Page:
The fabulous Siân Phillips has created a number of indelible characterizations since her British stage career began in the late 1950s. The '60s saw her first (unbilled) screen appearance in the International all-starrer The Longest Day, after which she joined then-husband Peter O'Toole and fellow-Welshman, Richard Burton in Becket, re-teaming again with O'Toole for Goodbye, Mr. Chips. But it was in the '70s that she first flashed into the collective international psyche with her classic Roman-style, "Mommie Dearest" portrayal of Livia in I, Claudius. The '80s saw her as both a goddess (Cassiopeia in Clash of the Titans) and a duchess (Windsor in The Two Mrs. Grenvilles). In the '90s, she received both Olivier and Tony nominations for her rigorous bi-continental incarnation of the divine Dietrich. Still, Gen-X telly viewers might well know her best as La Femme Nikita's trainer, Adrian.

Now, Phillips is following her Tony-nominated Marlene with her American cabaret debut at the tony FireBird Café (through June 23) in a show titled Falling in Love Again, and her unmistakably throaty tones are crystal clear via trans-atlantic cable just prior to her arrival. "After I, Claudius, I wanted to do a play, and the best script on my desk was the musical Pal Joey," she tells me. "So I actually began to sing on stage as Vera in 1980. We started at a little Fringe theater, and then we transferred to the West End. I've done five musicals altogether, and they've all been phenomenally successful. I was one third of the cast of a show on Jacques Brel [not the Eric Blau script ] at the Donmar Warehouse. I did Gigi, directed by Alan Jay Lerner just before he died. And then I was the Countess in the National's A Little Night Music, which ran for 14 months in rep. Marlene ran for four years all over the world, and I've just been touring with a full two-hour-plus concert program that has nothing to do with Marlene except for the title, "Falling in Love Again." I sing that song and one other of hers, but not as Marlene. I tour as myself!"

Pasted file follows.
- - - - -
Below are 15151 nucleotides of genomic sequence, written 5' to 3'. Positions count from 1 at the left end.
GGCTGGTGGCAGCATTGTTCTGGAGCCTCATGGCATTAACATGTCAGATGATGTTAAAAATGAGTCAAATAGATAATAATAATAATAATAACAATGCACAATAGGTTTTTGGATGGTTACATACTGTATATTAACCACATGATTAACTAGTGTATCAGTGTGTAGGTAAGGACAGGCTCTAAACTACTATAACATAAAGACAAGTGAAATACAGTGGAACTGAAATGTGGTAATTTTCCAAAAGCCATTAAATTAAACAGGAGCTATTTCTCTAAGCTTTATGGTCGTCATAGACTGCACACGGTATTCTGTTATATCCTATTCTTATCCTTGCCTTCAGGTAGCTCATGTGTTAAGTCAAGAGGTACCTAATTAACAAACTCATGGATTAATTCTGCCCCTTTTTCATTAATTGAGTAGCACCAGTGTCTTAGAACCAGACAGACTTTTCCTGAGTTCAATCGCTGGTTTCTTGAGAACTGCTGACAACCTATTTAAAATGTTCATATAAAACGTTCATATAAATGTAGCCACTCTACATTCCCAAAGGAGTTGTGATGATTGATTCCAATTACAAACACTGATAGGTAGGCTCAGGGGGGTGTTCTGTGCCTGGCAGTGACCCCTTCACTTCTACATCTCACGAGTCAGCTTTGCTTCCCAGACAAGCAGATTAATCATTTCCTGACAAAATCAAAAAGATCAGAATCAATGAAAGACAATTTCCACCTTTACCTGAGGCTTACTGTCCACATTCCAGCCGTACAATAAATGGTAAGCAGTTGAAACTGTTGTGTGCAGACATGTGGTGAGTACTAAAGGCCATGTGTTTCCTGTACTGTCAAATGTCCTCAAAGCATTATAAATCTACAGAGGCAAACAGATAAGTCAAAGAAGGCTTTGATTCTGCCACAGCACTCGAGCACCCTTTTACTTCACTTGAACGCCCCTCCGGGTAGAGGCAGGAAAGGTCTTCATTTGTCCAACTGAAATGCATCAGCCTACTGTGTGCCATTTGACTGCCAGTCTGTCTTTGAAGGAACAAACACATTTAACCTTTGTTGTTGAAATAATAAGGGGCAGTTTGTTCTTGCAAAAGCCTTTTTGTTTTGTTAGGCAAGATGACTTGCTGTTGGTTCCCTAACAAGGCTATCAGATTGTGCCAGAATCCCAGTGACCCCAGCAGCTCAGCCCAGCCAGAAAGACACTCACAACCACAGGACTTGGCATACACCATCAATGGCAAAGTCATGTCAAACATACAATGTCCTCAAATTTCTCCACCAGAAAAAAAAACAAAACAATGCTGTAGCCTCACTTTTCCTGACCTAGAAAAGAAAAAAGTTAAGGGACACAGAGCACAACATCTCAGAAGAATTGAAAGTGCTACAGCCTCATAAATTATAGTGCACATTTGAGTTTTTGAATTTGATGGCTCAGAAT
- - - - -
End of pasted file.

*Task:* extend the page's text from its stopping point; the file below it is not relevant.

The concert tour began, she explains, "by way of a happy, non-political accident in Israel. It became such a big success that I was asked to bring it into London. I've been touring the British Isles for months, and I haven't even done the shorter cabaret version yet; but I've been asked to do cabaret for years, and this seemed the perfect opportunity. The theme of the show is love. It's slightly autobiographical, and I've chosen all the material myself. I'll chat with the audience, of course, and tell some theatrical tales about some of the real life characters I've played [e.g., Mrs. Simpson, Virginia Woolf, Elizabeth I] and some personal stories as well, I'll recite a Dorothy Parker poem and I'll do the willow scene from Othello, complete with song." The evening's music is an eclectic mixture, ranging from Rogers and Hammerstein and Noël Coward to Amanda McBroom, Joni Mitchell and Billy Joel. In other words, Phillips offers something for everyone.

"I haven't had much time off," she sighs happily, noting that Volume I of her autobiography, Private Faces--which was published this spring--"is doing very well. It ends just when I meet Peter O'Toole, and Volume II begins with our marriage." That marriage lasted 20 years and produced two O'Toole daughters, Kate (an actress in the West of Ireland) and Pat (a stage producer who also teaches theater). Readers of Volume I will learn of Phillips' birth in Wales in 1934 and her childhood career on BBC Wales Radio alongside the likes of Dylan Thomas and Richard Burton.

Phillips has also performed in French, and will display her linguistic gifts during her stay in New York: Right after she closes at the FireBird, she'll do a reading at the French Institute on June 26 along with her friends Lilliane Montevecchi and Edward Hibbert. "It's a 1932 French farce called Crème de la Crème," she says. "It's really an extremely contemporary piece about a gay society scandalized by a straight love affair!"